The pope's empty words and meaningless gestures won't tackle clerical abuse
Posted: Mon, 07 Jan 2019 by Keith Porteous Wood
One of the pope's Christmas messages urged clerical abusers to hand themselves in. Keith Porteous Wood asks how effective it will be in bringing perpetrators to the courts and assesses the pope's progress over abuse.
Pope Francis's Christmas address to the Curia called on abusers to "hand yourself over to human justice" and he warned them that "the church will spare no effort to do all that is necessary to bring [you to] to justice."
On the face of it, this recognises the gravity of the abuse that has taken place in his church and makes a positive move to right the injustices of the past. If only. Given the pope's past form, it is much more likely to be just another PR stunt aimed at generating some positive media coverage; yet another "someone else should do something". And how likely is it that perpetrators who for decades have evaded justice, not least because they have been protected by their superiors, would voluntarily turn themselves in now?
Rather better would be for Francis to direct that all credible evidence of such abuse to be made available to secular authorities. (By decree, the Vatican itself has it all.) That just might amount to "spar[ing] no effort to do all that is necessary to bring [perpetrators] to justice".
But what kind of justice? He did not say, and I expect did not mean, secular justice with the prospect of custodial sentences. Under Francis, the Catholic Church's "justice" is increasingly an all-expenses-paid lifetime of penance and prayer, rather than a dismissal from the clerical state meted out by his predecessor, albeit too infrequently.
According to the recently published book The Dictator Pope, Francis has quietly reduced sanctions against a number of paedophile priests, one of whom, Mauro Inzoli, was subsequently convicted by secular courts. The book also makes a detailed case that casts further doubt on Francis's contention that he knew nothing of clerical abuse in Argentina, where he served the church for decades.
In the last year, this pope has been criticised more than any other over the church's clerical abuse of minors and has been personally chastened for his own failure of management. It is no longer sensational news when archbishops or cardinals are criminally convicted or found to have been promoted repeatedly despite (hopefully not because of) rampant abuse or at least covering it up.
He was berated by the prime minister of Ireland in front of the world's media in a "blistering speech focusing on the failings of the church". No pope has been so humiliated in living memory. Almost as a bad was him having to admit to "grave errors" in judgment and personally apologise for having tried to discredit the victims of an abusive Chilean priest, despite there being proof of the pope having credible evidence of this abuse.
The previously ultra-loyal National Catholic Reporter described the above as "at least shameful", adding: "At the most they suggest that Francis now could be complicit in the cover-up". It noted that even Cardinal O'Malley, president of the pope's commission for the protection of minors, had criticised him over this. "When Pope Francis's friends start making remarks like that, the wheel has come off the Francis bandwagon."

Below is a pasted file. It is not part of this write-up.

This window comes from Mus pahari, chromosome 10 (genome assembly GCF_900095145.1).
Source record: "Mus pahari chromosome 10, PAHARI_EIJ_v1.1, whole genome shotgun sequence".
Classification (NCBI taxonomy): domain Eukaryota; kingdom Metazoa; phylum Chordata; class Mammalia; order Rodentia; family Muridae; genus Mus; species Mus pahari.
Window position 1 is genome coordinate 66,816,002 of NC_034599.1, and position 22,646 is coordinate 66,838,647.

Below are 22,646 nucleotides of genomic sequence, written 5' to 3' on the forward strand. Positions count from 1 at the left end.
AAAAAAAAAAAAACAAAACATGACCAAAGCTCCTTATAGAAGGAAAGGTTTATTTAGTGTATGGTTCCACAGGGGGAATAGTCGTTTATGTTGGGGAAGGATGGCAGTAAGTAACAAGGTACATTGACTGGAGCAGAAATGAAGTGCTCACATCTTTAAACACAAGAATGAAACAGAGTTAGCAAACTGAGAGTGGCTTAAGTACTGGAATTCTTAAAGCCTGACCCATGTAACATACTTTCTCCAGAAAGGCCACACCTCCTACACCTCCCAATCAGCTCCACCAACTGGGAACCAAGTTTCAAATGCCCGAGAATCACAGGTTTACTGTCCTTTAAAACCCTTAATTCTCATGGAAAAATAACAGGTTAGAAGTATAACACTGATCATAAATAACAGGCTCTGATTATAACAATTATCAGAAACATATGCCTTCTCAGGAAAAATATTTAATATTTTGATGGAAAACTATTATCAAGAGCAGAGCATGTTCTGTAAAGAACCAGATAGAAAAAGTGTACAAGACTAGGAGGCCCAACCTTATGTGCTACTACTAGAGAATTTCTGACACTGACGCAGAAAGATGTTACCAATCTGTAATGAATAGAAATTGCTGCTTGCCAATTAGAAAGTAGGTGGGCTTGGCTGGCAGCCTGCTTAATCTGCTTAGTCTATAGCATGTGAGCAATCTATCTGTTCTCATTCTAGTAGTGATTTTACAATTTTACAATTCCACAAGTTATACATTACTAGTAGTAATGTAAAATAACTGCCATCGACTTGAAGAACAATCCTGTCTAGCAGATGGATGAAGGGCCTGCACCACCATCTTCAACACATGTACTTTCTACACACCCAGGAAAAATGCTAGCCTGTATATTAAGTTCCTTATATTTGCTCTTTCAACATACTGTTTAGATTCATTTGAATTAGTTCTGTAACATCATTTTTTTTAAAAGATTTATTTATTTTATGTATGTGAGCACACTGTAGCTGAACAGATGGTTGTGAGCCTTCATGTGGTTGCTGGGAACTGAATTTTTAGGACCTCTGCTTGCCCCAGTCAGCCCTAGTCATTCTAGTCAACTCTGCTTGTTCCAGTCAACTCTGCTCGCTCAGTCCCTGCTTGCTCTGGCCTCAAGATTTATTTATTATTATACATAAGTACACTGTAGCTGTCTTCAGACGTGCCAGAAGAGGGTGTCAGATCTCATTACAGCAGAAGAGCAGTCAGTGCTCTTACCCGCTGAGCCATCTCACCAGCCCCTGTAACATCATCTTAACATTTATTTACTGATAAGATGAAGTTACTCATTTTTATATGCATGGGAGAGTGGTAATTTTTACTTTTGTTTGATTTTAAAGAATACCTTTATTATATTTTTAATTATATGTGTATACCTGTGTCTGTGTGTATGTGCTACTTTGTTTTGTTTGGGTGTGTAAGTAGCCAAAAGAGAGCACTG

CNN concludes that "2018 became the Catholic Church's year from hell".
Incredibly, while Francis mentioned abuse in his address to the Curia, he ignored it in his Christmas address to the world at large. This led the Boston Herald to ask, tongue-in-cheek, whether it was "a signal from Pope Francis that he has moved on from the unpleasantness of that clergy sex scandal and cover up?" Is it conceivable that the pope has not realised that his papacy will be defined by his success or failure over abuse?
The New York Times has no doubt. "Many people close to victims of abuse have said that this could be the last chance for Francis, for whose papacy they had such high hopes when he was elected in 2013, to salvage his reputation on the issue."
Most damning of all was a remark made to me by one of the two abuse survivors on the papal commission, both of whom have resigned in disgust. I was told that Francis had actually gone out of his way to avoid engaging with the commission when they met. I empathise with the despair of survivors. As well as shielding perpetrators, the fabulously wealthy church continues to this day throughout the world to deny survivors appropriate compensation.
All we have seen from the pope on abuse is meaningless apologies, calls for others to act and impotent gestures, perhaps aimed to mollify the media – not to mention an attack on the UN for its expert recommendations. As I have noted previously, his tribunal to discipline bishops and his commission have achieved nothing positive. They may even have been designed to fail.
The 82-year-old is showing the strains of nearly six years of his papacy and may have left it too late. Worse, many reading the above will understandably ask whether he even wants to sort it. And even if he does, I suspect the ungovernable Vatican would not let him do so.
The only optimistic spot on the horizon is a conference in Rome in February of worldwide Catholic hierarchy "to address the abuse and protection of minors". The NSS will set aside our scepticism and, in the interests of survivors, put forward suggestions to make it as successful as possible.
But we are not holding our breath.
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